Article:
Examples in this specification are introduced with the words “for example” or are set apart from the normative text with class="example", like this:

This is an example of an informative example.

Informative notes begin with the word “Note” and are set apart from the normative text with class="note", like this:

Note, this is an informative note.

Index

Terms defined by this specification

Terms defined by reference

References

Normative References

[DRAFT-IETF-HTTPBIS-VARIANTS]
Mark Nottingham. HTTP Representation Variants. WD. URL: https://httpwg.org/http-extensions/draft-ietf-httpbis-variants.html
[DRAFT-THOMSON-HTTP-MICE]
Martin Thomson. Merkle Integrity Content Encoding. ED. URL: https://tools.ietf.org/html/draft-thomson-http-mice-03
[DRAFT-YASSKIN-HTTP-ORIGIN-SIGNED-RESPONSES]
Jeffrey Yasskin. Signed HTTP Exchanges. ED. URL: https://wicg.github.io/webpackage/draft-yasskin-http-origin-signed-responses.html
[DRAFT-YASSKIN-HTTPBIS-ORIGIN-SIGNED-EXCHANGES-IMPL-02]
Jeffrey Yasskin; Kouhei Ueno. Signed HTTP Exchanges Implementation Checkpoints. ED. URL: https://tools.ietf.org/html/draft-yasskin-httpbis-origin-signed-exchanges-impl-02
[DRAFT-YASSKIN-WPACK-BUNDLED-EXCHANGES]
Jeffrey Yasskin. Web Bundles. ED. URL: https://wicg.github.io/webpackage/draft-yasskin-wpack-bundled-exchanges.html
[ENCODING]
Anne van Kesteren. Encoding Standard. Living Standard. URL: https://encoding.spec.whatwg.org/
[FETCH]
Anne van Kesteren. Fetch Standard. Living Standard. URL: https://fetch.spec.whatwg.org/
[HTML]
Anne van Kesteren; et al. HTML Standard. Living Standard. URL: https://html.spec.whatwg.org/multipage/
[INFRA]
Anne van Kesteren; Domenic Denicola. Infra Standard. Living Standard. URL: https://infra.spec.whatwg.org/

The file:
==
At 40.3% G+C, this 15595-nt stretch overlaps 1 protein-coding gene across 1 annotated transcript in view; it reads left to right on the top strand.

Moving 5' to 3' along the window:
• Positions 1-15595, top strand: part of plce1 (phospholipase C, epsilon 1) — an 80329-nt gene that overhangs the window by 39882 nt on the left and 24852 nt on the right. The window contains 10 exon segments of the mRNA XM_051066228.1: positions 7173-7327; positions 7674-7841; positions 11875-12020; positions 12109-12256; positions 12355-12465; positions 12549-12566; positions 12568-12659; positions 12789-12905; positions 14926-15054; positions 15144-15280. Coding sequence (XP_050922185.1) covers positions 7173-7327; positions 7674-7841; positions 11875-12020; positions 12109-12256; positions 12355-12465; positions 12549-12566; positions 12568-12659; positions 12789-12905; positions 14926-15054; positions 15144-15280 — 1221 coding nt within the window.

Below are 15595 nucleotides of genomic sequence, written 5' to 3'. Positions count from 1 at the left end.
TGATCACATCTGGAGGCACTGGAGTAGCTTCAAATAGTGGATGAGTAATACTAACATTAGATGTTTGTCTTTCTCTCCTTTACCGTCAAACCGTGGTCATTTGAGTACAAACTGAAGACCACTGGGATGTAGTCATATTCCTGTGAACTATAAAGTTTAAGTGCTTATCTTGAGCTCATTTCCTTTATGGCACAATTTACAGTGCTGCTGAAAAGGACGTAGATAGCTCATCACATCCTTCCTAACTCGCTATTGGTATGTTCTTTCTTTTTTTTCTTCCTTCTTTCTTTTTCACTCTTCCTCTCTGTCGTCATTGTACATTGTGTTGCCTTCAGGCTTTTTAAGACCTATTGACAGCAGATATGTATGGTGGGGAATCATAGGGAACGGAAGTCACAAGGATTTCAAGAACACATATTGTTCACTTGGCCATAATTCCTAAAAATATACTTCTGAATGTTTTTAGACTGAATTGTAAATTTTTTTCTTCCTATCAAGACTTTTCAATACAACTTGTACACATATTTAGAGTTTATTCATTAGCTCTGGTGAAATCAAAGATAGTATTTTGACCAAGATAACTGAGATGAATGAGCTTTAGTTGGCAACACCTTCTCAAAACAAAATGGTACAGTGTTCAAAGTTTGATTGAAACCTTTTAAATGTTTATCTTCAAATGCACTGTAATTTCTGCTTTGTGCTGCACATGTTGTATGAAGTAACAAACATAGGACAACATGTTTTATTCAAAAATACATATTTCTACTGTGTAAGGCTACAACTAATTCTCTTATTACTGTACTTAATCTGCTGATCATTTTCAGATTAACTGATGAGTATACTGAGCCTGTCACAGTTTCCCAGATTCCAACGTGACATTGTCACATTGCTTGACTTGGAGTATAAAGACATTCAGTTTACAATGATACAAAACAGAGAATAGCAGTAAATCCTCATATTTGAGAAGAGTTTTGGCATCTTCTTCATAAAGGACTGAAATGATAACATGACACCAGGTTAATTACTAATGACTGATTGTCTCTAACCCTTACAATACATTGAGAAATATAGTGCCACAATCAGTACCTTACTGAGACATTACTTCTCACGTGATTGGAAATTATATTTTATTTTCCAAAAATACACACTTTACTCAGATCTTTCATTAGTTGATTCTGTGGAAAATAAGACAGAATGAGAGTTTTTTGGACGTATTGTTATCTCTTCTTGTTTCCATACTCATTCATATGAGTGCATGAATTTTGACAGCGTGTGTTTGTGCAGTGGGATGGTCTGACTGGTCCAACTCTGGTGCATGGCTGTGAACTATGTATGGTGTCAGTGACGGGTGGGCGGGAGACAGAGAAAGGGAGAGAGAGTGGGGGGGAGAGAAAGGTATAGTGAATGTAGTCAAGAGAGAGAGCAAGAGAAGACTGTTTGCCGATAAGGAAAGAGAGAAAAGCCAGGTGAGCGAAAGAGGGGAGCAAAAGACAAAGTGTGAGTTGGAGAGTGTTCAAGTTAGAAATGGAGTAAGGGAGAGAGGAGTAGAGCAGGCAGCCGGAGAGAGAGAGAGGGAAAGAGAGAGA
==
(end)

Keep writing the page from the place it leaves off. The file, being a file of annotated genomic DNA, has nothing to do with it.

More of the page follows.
[MIMESNIFF]
Gordon P. Hemsley. MIME Sniffing Standard. Living Standard. URL: https://mimesniff.spec.whatwg.org/
[NETWORK-ERROR-LOGGING-1]
Douglas Creager; et al. Network Error Logging. 25 September 2018. WD. URL: https://www.w3.org/TR/network-error-logging-1/
[RFC2119]
S. Bradner. Key words for use in RFCs to Indicate Requirement Levels. March 1997. Best Current Practice. URL: https://tools.ietf.org/html/rfc2119
[RFC5280]
D. Cooper; et al. Internet X.509 Public Key Infrastructure Certificate and Certificate Revocation List (CRL) Profile. May 2008. Proposed Standard. URL: https://tools.ietf.org/html/rfc5280
[RFC5480]
S. Turner; et al. Elliptic Curve Cryptography Subject Public Key Information. March 2009. Proposed Standard. URL: https://tools.ietf.org/html/rfc5480
[RFC6960]
S. Santesson; et al. X.509 Internet Public Key Infrastructure Online Certificate Status Protocol - OCSP. June 2013. Proposed Standard. URL: https://tools.ietf.org/html/rfc6960
[RFC6962]
B. Laurie; A. Langley; E. Kasper. Certificate Transparency. June 2013. Experimental. URL: https://tools.ietf.org/html/rfc6962
[RFC7231]
R. Fielding, Ed.; J. Reschke, Ed.. Hypertext Transfer Protocol (HTTP/1.1): Semantics and Content. June 2014. Proposed Standard. URL: https://httpwg.org/specs/rfc7231.html
[RFC8446]
E. Rescorla. The Transport Layer Security (TLS) Protocol Version 1.3. WD. URL: https://tools.ietf.org/html/draft-ietf-tls-tls13
[SECURE-CONTEXTS]
Mike West. Secure Contexts. 15 September 2016. CR. URL: https://www.w3.org/TR/secure-contexts/
[SHA2]
FIPS PUB 180-4, Secure Hash Standard. URL: http://nvlpubs.nist.gov/nistpubs/FIPS/NIST.FIPS.180-4.pdf
[STREAMS]
Adam Rice; Domenic Denicola; 吉野剛史 (Takeshi Yoshino). Streams Standard. Living Standard. URL: https://streams.spec.whatwg.org/
[URL]
Anne van Kesteren. URL Standard. Living Standard. URL: https://url.spec.whatwg.org/
[WebIDL]
Boris Zbarsky. Web IDL. 15 December 2016. ED. URL: https://heycam.github.io/webidl/

Informative References

[DRAFT-YASSKIN-HTTPBIS-ORIGIN-SIGNED-EXCHANGES-IMPL-03]
Jeffrey Yasskin; Kouhei Ueno. Signed HTTP Exchanges Implementation Checkpoints. ED. URL: https://tools.ietf.org/html/draft-yasskin-httpbis-origin-signed-exchanges-impl-03
[HTTP-DIG-ALG]
Hypertext Transfer Protocol (HTTP) Digest Algorithm Values. LS. URL: https://www.iana.org/assignments/http-dig-alg/http-dig-alg.xhtml
[RFC3230]
J. Mogul; A. Van Hoff. Instance Digests in HTTP. January 2002. Proposed Standard. URL: https://tools.ietf.org/html/rfc3230
[SERVICE-WORKERS-1]
Alex Russell; et al. Service Workers 1. 19 November 2019. CR. URL: https://www.w3.org/TR/service-workers-1/

Issues Index

Our security reviewers aren’t sure we should allow UAs to take clock skew into account. <https://github.com/WICG/webpackage/issues/141>
This depends on the Variants Cache Behavior returning a list of lists. <https://github.com/httpwg/http-extensions/issues/744>
The algorithms in this section create and operate over ECMAScript objects like ReadableStream despite not having a Realm to attach them to. <https://github.com/whatwg/fetch/issues/730>